Section 4. Sales Restrictions. Section 503 (21 U.S.C. 353) is amended by adding at the end the following:

"(c)(1) No person may sell, purchase, or trade or offer to sell, purchase, or trade any drug sample. For purposes of this paragraph and subsection (d), the term 'drug sample' means a unit of a drug, subject to subsection (b),which is not intended to be sold and is intended to promote the sale of the drug. Nothing in this paragraph shall subject an officer or executive of a drug manufacturer or distributor to criminal liability solely because of a sale, purchase, trade, or offer to sell, purchase, or trade in violation of this paragraph by other employees of the manufacturer or distributor.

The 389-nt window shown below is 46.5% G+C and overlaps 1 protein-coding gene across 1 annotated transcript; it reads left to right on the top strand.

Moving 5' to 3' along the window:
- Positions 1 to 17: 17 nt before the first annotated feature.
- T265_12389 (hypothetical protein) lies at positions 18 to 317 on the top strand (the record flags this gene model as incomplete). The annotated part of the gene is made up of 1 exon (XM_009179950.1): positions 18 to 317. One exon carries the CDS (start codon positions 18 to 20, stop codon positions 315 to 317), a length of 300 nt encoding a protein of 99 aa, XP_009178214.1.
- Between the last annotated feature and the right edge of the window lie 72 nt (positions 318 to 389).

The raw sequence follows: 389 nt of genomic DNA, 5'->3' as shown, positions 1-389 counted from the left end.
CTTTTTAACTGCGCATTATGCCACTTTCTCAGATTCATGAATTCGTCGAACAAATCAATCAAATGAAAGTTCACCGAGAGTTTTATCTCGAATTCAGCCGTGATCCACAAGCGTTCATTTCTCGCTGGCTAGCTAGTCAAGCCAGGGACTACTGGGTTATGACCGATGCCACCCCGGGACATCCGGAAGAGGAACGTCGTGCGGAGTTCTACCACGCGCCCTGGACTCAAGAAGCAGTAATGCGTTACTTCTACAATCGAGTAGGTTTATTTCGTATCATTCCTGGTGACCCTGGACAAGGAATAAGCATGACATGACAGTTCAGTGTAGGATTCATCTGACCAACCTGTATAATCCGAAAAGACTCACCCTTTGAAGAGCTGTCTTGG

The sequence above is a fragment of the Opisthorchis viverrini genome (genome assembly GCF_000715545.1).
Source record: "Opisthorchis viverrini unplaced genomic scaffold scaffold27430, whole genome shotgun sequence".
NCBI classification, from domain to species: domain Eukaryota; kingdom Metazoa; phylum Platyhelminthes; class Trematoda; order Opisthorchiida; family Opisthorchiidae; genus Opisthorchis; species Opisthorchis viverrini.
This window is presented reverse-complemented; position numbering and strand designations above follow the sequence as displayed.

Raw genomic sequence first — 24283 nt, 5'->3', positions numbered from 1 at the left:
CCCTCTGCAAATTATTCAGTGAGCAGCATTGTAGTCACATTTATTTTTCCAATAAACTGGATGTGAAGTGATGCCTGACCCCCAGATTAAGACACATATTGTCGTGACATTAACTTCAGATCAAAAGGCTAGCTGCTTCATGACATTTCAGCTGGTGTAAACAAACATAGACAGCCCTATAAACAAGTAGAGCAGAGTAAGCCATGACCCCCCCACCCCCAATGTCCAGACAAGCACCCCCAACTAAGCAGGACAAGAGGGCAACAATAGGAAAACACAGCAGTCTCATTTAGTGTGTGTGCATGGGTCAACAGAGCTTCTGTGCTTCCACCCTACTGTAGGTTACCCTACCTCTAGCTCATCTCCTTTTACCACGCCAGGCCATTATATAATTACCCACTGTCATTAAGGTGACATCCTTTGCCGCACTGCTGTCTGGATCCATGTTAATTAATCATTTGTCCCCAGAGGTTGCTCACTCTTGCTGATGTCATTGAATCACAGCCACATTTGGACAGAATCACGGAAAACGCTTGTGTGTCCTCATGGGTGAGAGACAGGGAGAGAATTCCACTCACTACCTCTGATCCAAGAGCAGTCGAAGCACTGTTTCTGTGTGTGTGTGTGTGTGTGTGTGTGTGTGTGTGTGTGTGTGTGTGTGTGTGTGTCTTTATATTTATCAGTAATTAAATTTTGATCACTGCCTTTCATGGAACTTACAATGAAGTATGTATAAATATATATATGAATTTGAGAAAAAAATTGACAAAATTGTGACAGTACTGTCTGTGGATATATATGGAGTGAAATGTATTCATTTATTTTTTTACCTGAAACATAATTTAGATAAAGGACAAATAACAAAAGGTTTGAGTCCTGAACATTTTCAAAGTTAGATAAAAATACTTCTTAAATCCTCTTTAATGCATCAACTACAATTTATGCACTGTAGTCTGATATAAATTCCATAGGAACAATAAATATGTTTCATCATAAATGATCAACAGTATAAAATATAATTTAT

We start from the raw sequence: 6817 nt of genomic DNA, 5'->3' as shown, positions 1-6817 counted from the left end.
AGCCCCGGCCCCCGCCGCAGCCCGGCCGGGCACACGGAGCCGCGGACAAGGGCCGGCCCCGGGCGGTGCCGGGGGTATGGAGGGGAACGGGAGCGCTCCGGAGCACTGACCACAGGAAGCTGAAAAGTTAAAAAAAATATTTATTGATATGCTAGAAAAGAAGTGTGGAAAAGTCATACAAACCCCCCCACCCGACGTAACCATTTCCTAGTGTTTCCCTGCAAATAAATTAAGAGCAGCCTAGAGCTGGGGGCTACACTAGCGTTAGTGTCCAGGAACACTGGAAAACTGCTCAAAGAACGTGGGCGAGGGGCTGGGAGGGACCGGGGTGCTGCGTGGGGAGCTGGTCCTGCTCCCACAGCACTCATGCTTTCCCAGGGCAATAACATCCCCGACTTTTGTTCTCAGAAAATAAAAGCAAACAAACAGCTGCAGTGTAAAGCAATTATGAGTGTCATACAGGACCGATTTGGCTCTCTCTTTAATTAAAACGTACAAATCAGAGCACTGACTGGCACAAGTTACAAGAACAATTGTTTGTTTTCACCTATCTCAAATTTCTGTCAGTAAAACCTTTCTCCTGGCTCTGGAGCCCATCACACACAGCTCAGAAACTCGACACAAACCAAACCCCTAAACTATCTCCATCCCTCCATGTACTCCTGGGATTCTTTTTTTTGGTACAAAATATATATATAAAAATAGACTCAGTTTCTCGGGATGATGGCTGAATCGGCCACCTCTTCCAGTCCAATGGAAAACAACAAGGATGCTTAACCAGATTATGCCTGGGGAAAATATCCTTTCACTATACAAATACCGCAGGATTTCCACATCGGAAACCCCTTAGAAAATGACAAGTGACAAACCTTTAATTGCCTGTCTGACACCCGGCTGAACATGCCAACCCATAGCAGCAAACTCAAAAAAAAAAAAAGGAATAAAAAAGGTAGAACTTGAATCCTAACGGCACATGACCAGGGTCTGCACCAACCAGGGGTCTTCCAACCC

"(2) No person may sell, purchase, or trade, offer to sell, purchase, or trade, or counterfeit any coupon. For purposes of this paragraph, the term 'coupon' means a form which may be redeemed, at no cost or at a reduced cost, for a drug which is prescribed in accordance with section 503(b).

"(3)(A) No person may sell, purchase, or trade, or offer to sell, purchase, or trade, any drug

"(i) which is subject to subsection (b),and

"(ii)(I) which was purchased by a public or private hospital or other health care entity, or "(II) which was donated or supplied at a reduced price to a charitable organization described in section 501(c)(3) of the Internal Revenue Code of 1954.

Section 5. Distribution of Drug Samples. Section 503 (as amended by section 4 of this Act) is amended by adding at the end thereof the following:

"(d)(1) Except as provided in paragraphs (2) and (3), no representative of a drug manufacturer or distributor may distribute any drug sample.